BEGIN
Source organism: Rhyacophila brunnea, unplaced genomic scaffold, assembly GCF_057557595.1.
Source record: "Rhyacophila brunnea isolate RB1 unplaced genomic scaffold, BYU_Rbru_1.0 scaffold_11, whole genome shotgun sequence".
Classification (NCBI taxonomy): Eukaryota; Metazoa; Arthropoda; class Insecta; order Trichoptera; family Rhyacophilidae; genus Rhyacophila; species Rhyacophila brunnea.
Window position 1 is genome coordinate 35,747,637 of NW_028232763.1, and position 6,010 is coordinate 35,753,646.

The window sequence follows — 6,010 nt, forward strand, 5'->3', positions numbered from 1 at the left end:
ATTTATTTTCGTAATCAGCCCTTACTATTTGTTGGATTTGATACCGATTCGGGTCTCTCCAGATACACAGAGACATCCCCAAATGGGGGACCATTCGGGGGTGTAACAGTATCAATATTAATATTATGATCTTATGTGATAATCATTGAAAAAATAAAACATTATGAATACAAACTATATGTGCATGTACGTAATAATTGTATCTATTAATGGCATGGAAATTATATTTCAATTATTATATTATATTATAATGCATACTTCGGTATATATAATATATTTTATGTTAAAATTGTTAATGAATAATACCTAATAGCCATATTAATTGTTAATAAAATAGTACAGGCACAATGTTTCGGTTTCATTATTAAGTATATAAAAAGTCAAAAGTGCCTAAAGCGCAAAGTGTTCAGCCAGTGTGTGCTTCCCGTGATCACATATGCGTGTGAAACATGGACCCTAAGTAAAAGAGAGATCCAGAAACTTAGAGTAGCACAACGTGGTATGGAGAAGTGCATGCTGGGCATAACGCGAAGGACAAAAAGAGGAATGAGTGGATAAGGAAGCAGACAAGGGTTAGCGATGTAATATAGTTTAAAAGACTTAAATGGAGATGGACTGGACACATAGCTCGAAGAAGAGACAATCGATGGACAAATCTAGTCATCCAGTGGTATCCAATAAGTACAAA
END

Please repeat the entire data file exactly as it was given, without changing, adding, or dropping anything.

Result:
Source organism: Rhyacophila brunnea, unplaced genomic scaffold, assembly GCF_057557595.1.
Source record: "Rhyacophila brunnea isolate RB1 unplaced genomic scaffold, BYU_Rbru_1.0 scaffold_11, whole genome shotgun sequence".
Classification (NCBI taxonomy): Eukaryota; Metazoa; Arthropoda; class Insecta; order Trichoptera; family Rhyacophilidae; genus Rhyacophila; species Rhyacophila brunnea.
Window position 1 is genome coordinate 35,747,637 of NW_028232763.1, and position 6,010 is coordinate 35,753,646.

The window sequence follows — 6,010 nt, forward strand, 5'->3', positions numbered from 1 at the left end:
ATTTATTTTCGTAATCAGCCCTTACTATTTGTTGGATTTGATACCGATTCGGGTCTCTCCAGATACACAGAGACATCCCCAAATGGGGGACCATTCGGGGGTGTAACAGTATCAATATTAATATTATGATCTTATGTGATAATCATTGAAAAAATAAAACATTATGAATACAAACTATATGTGCATGTACGTAATAATTGTATCTATTAATGGCATGGAAATTATATTTCAATTATTATATTATATTATAATGCATACTTCGGTATATATAATATATTTTATGTTAAAATTGTTAATGAATAATACCTAATAGCCATATTAATTGTTAATAAAATAGTACAGGCACAATGTTTCGGTTTCATTATTAAGTATATAAAAAGTCAAAAGTGCCTAAAGCGCAAAGTGTTCAGCCAGTGTGTGCTTCCCGTGATCACATATGCGTGTGAAACATGGACCCTAAGTAAAAGAGAGATCCAGAAACTTAGAGTAGCACAACGTGGTATGGAGAAGTGCATGCTGGGCATAACGCGAAGGACAAAAAGAGGAATGAGTGGATAAGGAAGCAGACAAGGGTTAGCGATGTAATATAGTTTAAAAGACTTAAATGGAGATGGACTGGACACATAGCTCGAAGAAGAGACAATCGATGGACAAATCTAGTCATCCAGTGGTATCCAATAAGTACAAA